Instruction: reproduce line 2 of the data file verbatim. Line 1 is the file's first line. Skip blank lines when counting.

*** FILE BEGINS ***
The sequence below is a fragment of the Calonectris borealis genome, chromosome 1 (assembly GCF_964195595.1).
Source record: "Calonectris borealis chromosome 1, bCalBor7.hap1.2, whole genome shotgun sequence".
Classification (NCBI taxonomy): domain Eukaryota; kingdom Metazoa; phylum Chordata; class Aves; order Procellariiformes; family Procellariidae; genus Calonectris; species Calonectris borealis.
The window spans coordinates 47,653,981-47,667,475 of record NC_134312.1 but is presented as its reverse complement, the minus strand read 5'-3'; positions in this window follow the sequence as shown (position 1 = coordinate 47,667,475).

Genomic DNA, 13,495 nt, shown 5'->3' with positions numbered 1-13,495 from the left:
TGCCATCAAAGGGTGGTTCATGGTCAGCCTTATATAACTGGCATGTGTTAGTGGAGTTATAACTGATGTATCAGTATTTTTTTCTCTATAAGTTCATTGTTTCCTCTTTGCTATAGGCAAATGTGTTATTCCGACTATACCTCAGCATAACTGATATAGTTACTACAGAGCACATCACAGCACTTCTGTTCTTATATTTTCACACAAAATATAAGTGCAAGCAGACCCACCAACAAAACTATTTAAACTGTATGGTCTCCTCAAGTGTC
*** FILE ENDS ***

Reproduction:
Source record: "Calonectris borealis chromosome 1, bCalBor7.hap1.2, whole genome shotgun sequence".